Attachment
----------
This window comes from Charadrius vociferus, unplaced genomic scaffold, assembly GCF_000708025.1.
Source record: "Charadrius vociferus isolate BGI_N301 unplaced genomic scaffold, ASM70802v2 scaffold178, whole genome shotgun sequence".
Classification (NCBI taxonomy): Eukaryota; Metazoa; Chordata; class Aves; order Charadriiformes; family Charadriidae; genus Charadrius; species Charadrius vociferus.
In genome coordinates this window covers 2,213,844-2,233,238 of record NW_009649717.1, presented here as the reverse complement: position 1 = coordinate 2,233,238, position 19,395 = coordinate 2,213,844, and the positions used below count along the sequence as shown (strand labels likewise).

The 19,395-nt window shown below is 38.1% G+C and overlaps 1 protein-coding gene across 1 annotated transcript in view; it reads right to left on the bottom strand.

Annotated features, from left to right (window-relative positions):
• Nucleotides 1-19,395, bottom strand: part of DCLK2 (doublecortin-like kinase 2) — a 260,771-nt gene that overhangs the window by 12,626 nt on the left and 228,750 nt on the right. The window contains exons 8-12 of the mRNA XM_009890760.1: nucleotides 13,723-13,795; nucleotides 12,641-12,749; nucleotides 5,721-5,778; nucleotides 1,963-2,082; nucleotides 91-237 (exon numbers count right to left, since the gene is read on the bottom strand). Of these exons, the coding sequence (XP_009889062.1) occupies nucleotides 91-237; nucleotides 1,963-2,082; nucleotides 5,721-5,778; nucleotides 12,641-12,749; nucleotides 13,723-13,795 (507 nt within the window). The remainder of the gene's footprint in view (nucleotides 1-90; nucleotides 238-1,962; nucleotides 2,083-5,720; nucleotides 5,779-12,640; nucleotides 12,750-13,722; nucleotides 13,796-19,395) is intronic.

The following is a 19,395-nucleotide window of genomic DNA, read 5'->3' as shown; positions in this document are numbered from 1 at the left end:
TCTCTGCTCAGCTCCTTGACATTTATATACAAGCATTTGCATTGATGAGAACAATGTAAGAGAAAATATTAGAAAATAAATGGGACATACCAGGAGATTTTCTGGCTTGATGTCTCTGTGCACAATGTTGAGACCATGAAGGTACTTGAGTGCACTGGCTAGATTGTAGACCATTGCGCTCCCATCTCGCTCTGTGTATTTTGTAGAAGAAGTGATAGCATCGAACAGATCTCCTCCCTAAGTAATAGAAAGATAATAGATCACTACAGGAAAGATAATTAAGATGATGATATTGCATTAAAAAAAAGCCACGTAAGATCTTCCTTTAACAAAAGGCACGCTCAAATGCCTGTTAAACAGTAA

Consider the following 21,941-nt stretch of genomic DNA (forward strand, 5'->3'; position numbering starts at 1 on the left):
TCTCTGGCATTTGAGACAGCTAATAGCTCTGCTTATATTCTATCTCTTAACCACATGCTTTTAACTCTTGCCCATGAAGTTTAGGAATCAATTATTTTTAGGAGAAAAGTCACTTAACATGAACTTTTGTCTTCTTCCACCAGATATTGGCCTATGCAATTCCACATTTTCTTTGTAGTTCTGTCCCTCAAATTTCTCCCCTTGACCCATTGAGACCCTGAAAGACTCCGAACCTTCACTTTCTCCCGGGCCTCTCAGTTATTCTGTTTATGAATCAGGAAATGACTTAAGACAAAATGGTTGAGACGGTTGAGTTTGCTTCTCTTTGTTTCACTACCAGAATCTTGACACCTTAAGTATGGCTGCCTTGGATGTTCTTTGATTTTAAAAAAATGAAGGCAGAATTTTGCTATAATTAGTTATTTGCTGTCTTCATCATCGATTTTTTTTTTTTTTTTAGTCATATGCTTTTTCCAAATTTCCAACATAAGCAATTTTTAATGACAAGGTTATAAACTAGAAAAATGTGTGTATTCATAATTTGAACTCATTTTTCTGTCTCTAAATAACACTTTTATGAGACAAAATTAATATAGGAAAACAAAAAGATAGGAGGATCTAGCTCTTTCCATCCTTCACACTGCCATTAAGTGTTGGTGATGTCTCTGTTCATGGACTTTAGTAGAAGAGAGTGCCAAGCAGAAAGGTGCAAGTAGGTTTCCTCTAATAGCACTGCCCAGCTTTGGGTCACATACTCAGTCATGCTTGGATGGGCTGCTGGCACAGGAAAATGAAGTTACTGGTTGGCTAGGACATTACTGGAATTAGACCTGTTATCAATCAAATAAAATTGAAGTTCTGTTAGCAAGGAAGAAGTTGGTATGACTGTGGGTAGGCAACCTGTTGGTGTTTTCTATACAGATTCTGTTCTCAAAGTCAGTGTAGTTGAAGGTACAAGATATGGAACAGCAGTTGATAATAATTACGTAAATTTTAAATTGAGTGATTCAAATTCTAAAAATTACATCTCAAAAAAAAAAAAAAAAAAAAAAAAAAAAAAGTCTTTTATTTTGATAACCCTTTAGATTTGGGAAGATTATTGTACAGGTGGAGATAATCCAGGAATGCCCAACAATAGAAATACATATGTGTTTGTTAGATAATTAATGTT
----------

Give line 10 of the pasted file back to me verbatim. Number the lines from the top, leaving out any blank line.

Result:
Consider the following 21,941-nt stretch of genomic DNA (forward strand, 5'->3'; position numbering starts at 1 on the left):